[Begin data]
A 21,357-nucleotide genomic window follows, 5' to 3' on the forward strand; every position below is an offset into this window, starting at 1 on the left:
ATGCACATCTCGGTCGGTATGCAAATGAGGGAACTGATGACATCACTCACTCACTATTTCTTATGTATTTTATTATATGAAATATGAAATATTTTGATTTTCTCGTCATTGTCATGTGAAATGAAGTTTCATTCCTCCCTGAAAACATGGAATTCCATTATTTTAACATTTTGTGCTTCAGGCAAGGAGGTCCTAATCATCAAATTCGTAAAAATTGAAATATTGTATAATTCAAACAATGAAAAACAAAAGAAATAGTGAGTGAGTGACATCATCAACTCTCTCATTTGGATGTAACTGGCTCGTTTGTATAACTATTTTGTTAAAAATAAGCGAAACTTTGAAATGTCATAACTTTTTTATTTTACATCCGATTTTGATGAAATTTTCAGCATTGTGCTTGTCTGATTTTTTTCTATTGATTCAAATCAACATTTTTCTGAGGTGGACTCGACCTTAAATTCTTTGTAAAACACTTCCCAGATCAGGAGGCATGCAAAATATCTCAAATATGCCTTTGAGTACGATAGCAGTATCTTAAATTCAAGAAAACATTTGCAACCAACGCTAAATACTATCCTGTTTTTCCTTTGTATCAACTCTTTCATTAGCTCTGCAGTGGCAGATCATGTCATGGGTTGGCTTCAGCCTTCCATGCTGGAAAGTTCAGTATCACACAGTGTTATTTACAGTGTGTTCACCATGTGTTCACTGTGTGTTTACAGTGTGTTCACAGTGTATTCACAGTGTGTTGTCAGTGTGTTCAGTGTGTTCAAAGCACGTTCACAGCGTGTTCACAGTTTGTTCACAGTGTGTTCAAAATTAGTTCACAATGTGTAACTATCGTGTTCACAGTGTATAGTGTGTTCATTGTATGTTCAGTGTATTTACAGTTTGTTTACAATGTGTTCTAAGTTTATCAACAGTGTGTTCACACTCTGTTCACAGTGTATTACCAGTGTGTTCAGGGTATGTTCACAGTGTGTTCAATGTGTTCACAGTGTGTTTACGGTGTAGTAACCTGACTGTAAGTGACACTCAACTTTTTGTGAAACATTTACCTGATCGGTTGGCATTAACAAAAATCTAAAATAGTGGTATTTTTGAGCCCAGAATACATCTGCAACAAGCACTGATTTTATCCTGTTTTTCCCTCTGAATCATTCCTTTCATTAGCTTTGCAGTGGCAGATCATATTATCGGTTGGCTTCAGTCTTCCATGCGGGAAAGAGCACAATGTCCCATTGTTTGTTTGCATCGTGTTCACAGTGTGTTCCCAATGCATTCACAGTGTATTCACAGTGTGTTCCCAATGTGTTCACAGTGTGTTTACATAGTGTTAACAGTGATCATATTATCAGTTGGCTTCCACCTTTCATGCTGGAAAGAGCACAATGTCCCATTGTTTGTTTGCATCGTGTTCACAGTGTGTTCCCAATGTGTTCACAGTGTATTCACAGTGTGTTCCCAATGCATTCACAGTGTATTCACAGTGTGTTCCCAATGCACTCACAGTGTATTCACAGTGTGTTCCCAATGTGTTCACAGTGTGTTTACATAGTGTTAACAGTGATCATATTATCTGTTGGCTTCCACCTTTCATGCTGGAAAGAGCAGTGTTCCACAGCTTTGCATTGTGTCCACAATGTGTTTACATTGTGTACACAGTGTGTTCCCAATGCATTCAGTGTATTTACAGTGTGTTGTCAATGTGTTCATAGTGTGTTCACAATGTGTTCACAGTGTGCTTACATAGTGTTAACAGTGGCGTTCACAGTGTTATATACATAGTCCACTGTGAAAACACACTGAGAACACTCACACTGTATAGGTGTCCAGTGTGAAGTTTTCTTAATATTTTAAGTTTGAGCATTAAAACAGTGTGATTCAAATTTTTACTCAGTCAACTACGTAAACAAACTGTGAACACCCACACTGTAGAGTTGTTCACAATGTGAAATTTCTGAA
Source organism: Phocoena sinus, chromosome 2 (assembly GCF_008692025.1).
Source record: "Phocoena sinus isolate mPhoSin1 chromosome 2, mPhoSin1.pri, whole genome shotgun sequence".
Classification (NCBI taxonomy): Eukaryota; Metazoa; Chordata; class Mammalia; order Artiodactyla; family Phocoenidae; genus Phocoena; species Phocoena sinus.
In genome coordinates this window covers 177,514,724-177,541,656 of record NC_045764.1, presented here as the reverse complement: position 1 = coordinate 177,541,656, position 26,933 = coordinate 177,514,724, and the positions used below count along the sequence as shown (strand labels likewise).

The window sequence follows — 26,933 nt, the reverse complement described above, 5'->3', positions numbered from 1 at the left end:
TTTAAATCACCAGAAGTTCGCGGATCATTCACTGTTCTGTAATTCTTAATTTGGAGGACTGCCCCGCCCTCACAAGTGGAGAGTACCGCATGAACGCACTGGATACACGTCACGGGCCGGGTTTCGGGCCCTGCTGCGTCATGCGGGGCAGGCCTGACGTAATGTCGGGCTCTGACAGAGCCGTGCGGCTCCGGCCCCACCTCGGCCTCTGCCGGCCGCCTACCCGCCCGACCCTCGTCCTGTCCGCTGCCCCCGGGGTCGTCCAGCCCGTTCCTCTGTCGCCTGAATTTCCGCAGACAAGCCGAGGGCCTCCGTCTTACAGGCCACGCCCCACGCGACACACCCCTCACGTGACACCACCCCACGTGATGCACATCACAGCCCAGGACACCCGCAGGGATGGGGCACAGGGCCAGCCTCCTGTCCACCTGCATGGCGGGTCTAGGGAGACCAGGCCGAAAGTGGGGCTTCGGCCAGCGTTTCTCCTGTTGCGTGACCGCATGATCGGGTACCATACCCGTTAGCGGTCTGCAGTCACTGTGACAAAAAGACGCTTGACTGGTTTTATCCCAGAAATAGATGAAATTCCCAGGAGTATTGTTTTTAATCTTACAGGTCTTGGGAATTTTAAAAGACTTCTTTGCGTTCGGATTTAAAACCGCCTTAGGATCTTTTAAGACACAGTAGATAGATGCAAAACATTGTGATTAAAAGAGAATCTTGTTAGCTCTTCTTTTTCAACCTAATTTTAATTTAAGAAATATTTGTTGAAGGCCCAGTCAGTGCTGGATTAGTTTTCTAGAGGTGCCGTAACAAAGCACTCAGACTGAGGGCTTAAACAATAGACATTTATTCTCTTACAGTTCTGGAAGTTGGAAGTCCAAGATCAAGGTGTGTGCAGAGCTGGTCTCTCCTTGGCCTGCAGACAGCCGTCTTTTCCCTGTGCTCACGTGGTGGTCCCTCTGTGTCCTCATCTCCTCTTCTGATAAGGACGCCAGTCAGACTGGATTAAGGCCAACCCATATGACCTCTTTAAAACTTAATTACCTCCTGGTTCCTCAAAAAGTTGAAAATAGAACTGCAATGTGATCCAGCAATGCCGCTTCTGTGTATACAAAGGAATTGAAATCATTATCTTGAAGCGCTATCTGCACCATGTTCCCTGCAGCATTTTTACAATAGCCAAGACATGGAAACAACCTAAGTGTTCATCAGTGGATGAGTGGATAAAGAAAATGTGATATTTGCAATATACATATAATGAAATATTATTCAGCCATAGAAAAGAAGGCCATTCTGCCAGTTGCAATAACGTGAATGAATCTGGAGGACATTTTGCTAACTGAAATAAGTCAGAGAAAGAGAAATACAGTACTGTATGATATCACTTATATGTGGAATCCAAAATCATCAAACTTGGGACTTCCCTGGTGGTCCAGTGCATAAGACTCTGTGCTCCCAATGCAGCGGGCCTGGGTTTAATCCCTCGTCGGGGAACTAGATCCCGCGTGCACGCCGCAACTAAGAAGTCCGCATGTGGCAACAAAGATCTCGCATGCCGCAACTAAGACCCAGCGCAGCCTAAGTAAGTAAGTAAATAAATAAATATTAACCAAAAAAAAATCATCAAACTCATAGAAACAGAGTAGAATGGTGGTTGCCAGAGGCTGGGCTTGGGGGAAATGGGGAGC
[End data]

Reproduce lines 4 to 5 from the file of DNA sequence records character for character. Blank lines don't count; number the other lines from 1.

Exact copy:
Source record: "Phocoena sinus isolate mPhoSin1 chromosome 2, mPhoSin1.pri, whole genome shotgun sequence".
Classification (NCBI taxonomy): Eukaryota; Metazoa; Chordata; class Mammalia; order Artiodactyla; family Phocoenidae; genus Phocoena; species Phocoena sinus.